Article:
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Hong Kong’s hefty museum collection may come as a bit of a surprise, even to those who regularly visit established landmarks like the Hong Kong Space Museum or the Hong Kong Museum of Art. Even if you were to visit one museum per day, it would take seven-and-a-half weeks to tick off all 53! If you have trawled through most of the major ones, you might be interested to know that Hong Kong has some pretty specialised exhibits as well. Here are five niche museums in Hong Kong to visit—and with the majority of them offering free admission, there’s no excuse!
Looking to dive into a little bit of Hong Kong anthropological history? Look no further than Sam Tung Uk, a 200-year-old Hakka walled village that was revitalised as the Sam Tung Uk Museum and opened to the public in 1987. Operating as a display and resource centre to tell stories of how Hakka villagers used to live in the past, the beautifully restored architectural structure features a symmetrical, chessboard-like layout, an ancestral hall, and individual houses. Have a nosey around the exhibition area and marvel at the everyday objects, furniture, and agricultural implements that the old residents of Sam Tung Uk would have used in their day.
Sam Tung Uk Museum, 2 Kwu Uk Lane, Tsuen Wan | (+852) 2411 2001
Step inside the Hong Kong Railway Museum and you will instantly be transported back to 1910 to see the Tai Po Train Station as it once stood. Those interested in history will be keen to visit the restored ticketing station. Want to relax? Grab a date (or a good book) and spend the afternoon hopping between six vintage trains from five different time periods across the twentieth century. Aside from the carriages, you can also appreciate the two gorgeous restored period locomotives on display. There’s something for everyone in the Hong Kong Railway Museum.
Hong Kong Railway Museum, 13 Shung Tak Street, Tai Po Market, Tai Po | (+852) 2653 3455
Experience a day in the life of an actual firefighter at sea by stepping aboard the once flagship fireboat of Hong Kong: the Alexander Grantham. Decommissioned in 2002, Fireboat Alexander Grantham served and protected Hong Kong for 49 years before being converted into a public museum. It has a distinguished history, including battling the famous (and controversial) fire of Seawise University in 1972. Take an hour to tour the firefighter’s quarters, appreciate the ship’s bridge, and pose for pictures on the deck with the water cannons. Come say hello to an old Hong Kong icon as it stands hoisted, overlooking the water that it once protected.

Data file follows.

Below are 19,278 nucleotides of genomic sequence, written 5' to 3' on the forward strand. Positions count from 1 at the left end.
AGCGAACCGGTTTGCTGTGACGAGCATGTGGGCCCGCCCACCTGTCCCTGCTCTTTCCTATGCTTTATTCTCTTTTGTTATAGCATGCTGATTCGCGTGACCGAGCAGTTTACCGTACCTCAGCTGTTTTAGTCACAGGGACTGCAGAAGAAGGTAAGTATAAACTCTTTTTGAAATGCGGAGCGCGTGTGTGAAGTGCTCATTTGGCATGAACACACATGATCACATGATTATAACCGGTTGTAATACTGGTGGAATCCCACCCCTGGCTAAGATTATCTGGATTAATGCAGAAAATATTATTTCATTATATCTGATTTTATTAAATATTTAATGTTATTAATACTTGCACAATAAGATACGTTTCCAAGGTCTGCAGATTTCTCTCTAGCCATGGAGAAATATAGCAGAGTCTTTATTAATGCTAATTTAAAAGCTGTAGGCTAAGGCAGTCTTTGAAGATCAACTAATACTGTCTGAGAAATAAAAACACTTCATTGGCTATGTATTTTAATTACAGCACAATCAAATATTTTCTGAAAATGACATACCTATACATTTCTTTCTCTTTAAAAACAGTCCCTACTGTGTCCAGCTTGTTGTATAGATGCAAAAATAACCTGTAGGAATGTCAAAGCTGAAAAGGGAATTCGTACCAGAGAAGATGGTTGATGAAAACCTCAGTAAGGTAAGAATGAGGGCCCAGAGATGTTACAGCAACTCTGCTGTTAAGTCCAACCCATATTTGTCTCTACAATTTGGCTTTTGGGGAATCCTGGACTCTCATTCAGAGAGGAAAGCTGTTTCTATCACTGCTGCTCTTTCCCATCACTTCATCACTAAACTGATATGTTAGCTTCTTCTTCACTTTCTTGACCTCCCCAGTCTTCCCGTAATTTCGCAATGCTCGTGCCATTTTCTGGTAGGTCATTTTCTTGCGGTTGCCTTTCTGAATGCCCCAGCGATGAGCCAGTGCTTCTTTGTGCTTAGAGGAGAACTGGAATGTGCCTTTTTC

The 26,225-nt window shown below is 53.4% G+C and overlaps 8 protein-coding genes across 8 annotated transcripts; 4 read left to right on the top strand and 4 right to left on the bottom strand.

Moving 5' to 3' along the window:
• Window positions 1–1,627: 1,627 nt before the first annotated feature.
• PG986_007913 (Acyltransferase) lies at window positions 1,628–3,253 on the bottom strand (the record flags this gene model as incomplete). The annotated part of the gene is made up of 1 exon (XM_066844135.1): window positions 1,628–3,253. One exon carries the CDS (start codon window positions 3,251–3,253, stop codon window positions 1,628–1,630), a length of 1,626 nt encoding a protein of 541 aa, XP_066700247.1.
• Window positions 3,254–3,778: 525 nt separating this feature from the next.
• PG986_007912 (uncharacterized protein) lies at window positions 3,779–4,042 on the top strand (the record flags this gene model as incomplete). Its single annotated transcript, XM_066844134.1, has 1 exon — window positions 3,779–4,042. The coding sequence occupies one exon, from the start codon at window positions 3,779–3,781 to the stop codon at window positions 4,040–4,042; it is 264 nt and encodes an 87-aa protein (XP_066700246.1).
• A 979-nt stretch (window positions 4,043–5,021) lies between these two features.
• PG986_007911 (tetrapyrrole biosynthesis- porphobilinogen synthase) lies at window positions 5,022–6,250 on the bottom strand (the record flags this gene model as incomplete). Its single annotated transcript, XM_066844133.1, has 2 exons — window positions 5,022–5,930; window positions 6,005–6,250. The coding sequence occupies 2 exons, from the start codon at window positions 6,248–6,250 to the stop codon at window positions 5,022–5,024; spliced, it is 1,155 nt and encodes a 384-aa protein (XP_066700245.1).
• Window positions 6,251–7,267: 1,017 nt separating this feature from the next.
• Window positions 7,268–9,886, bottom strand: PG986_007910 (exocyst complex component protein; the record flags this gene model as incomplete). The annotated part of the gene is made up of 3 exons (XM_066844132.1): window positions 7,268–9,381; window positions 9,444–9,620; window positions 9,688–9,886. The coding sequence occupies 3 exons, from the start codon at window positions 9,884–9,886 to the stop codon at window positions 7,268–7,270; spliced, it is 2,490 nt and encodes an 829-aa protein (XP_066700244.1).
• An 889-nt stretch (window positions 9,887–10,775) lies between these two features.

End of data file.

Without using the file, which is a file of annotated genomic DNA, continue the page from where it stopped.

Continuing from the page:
Fireboat Alexander Grantham Exhibition Gallery, Quarry Bay Park, Hoi Tai Street, Quarry Bay | (+852) 2367 7821
Money is something everyone uses, but very few actually understand its role in society. The HKMA Information Centre celebrates Hong Kong from the point of view of finance and currency. You’ll find everything from old currencies to a historical timeline detailing Hong Kong’s relationship with money. The HKMA Information Centre is located on a high floor of Two IFC, with large floor-to-ceiling windows offering the gorgeous panoramic view of Hong Kong Island and Victoria Harbor. Take an hour-long break from your shopping in Central and treat yourself to a breath-taking view and a valuable lesson about money’s role in society.
HKMA Information Centre, 55/F, Two IFC, 8 Finance Street, Central | (+852) 2878 1111
Dialogue in the Dark is a mind-opening experience that we cannot recommend enough. Its flagship tour is over an hour long and introduces you to the world of blindness. A guide will hand you a walking cane and take you into the dark to experience first-hand what it’s like to live as a blind person. You’ll be taught to use your hands and ears to paint a vivid mental picture of the world around you. As your senses sharpen, the feeling of helplessness will be replaced by a child-like sense of wonder. What we can say is that you’ll conquer darkness while also developing a new, profound sense of appreciation for humanity—it’s the ultimate museum experience.
Dialogue in the Dark, Unit B, 7/F, D2 Place One, 9 Cheung Yee Street, Cheung Sha Wan | (+852) 2310 0833